Fatigue I could do, but this was something else. Slowly, my left foot had turned from sheer pain to numbness and eventually, I couldn’t feel either. I could do numb. My pace quickened, and I began to chase. It wasn’t the pace I’d hoped for, but I was moving forward. ‘Run, walk or crawl’ the Ironman rules had stated. I had laughed when I had first read it, now I’m thinking…yeah, I get it.
The longer the run endured, the happier I became. When I focus, I block everything out and all that matters is the foot in front of me that propels me forward. One step forward, over and over again. The roaring crowds on the sidelines kept me going, it kept us all going. Our names pinned to our suits, we could hear strangers call out our names in support as we ran past. The run was four laps along Cairns Esplanade and I had made each landmark a short-term goal. If I could get the brewery, it’d be a win, if I’d get to the 2XU tent, another win. Each landmark my legs grew stronger and I was able to find my rhythm.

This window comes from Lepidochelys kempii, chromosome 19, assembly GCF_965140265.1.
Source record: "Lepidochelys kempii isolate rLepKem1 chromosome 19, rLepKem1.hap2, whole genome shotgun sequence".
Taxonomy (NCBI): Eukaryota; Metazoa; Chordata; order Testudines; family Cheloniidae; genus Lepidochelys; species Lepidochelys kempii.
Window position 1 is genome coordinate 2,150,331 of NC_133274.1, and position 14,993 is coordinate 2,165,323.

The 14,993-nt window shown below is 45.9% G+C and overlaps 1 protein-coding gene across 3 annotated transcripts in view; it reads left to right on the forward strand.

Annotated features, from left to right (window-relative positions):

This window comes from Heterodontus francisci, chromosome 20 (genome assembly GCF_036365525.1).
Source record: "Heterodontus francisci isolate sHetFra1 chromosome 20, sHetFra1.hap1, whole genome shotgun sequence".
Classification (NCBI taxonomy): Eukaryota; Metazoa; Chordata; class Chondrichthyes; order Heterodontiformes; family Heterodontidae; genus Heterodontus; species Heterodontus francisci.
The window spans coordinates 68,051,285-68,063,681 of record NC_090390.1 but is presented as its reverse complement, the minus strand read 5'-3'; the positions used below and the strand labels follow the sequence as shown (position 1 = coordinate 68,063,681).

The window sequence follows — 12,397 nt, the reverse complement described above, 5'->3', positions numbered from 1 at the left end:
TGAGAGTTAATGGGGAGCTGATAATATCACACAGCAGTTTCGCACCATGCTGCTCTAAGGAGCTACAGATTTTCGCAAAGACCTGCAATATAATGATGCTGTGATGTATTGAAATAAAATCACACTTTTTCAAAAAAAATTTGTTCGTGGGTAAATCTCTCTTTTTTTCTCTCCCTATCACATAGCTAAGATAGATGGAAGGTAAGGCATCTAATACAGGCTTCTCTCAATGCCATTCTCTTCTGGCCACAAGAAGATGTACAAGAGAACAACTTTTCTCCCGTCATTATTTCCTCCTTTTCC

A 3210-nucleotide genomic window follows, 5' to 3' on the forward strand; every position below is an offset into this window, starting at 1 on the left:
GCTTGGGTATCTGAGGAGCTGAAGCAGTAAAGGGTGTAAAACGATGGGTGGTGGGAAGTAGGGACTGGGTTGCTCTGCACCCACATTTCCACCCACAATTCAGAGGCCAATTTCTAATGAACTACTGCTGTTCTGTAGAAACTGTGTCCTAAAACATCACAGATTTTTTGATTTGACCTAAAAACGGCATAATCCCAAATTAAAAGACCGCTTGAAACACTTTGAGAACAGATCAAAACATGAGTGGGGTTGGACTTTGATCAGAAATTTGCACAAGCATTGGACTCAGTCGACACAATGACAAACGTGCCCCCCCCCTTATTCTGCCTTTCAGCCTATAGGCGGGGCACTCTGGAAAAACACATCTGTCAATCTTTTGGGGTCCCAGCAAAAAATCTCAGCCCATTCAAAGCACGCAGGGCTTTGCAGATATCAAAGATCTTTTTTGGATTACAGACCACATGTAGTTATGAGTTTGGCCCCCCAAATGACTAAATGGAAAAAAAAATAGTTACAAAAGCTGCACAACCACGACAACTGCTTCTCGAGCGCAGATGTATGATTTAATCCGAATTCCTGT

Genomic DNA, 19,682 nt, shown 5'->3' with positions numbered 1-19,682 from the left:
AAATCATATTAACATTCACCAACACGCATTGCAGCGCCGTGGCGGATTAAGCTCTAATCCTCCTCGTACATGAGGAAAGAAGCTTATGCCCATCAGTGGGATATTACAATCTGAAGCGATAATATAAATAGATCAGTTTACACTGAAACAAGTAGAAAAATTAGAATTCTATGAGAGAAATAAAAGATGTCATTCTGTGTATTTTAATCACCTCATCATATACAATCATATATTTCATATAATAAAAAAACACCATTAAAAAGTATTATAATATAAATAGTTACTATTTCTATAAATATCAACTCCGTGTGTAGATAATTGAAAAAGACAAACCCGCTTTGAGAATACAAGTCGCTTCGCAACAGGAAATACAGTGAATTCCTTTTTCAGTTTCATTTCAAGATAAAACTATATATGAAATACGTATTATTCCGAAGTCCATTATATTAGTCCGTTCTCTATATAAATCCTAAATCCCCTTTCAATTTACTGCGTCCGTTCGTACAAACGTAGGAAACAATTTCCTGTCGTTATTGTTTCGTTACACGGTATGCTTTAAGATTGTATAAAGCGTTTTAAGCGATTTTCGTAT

The sun was setting over the water on the last lap as I passed a teammate “Check out the sunset” I’d yelled out, hoping to offer some sort of distraction to what we were putting ourselves through. With the sun setting the air turned cooler, and it had eased the pain. I’d take my corners wide, keeping my ankles steady, worried they’d fall out underneath me. I’d move in and out of pain and see the beautiful place we had raced, glimpses of stunning locations I’d get to soak in after the race. Numerous gels will be promptly substituted for numerous ciders.
The fourth and final lap came around quickly, and I always get faster when there is an end in sight. I picked up the pace, winding around the crowds of people, eager for my feet to reach the red carpet. The lights flashed, it was dark now as I chased and held strong through the finishing chute. I don't remember passing anyone, I just remember giving it everything. As I crossed the line, the faces blurred and I heard nothing else but a single voice. ”Kelly, you are an Ironman”. Eleven hours of everything at once, but I’d made it to the other side.
It was not the perfect race I had planned, but it was perhaps the race I needed to have. I needed to know that through this pain I could keep fighting. Through these challenges I could keep pushing. I did everything I could to reach that finish line, I did everything I could to keep going. As I type this I’m happy to look back through all the blood, sweat and tears, and call myself an Ironman.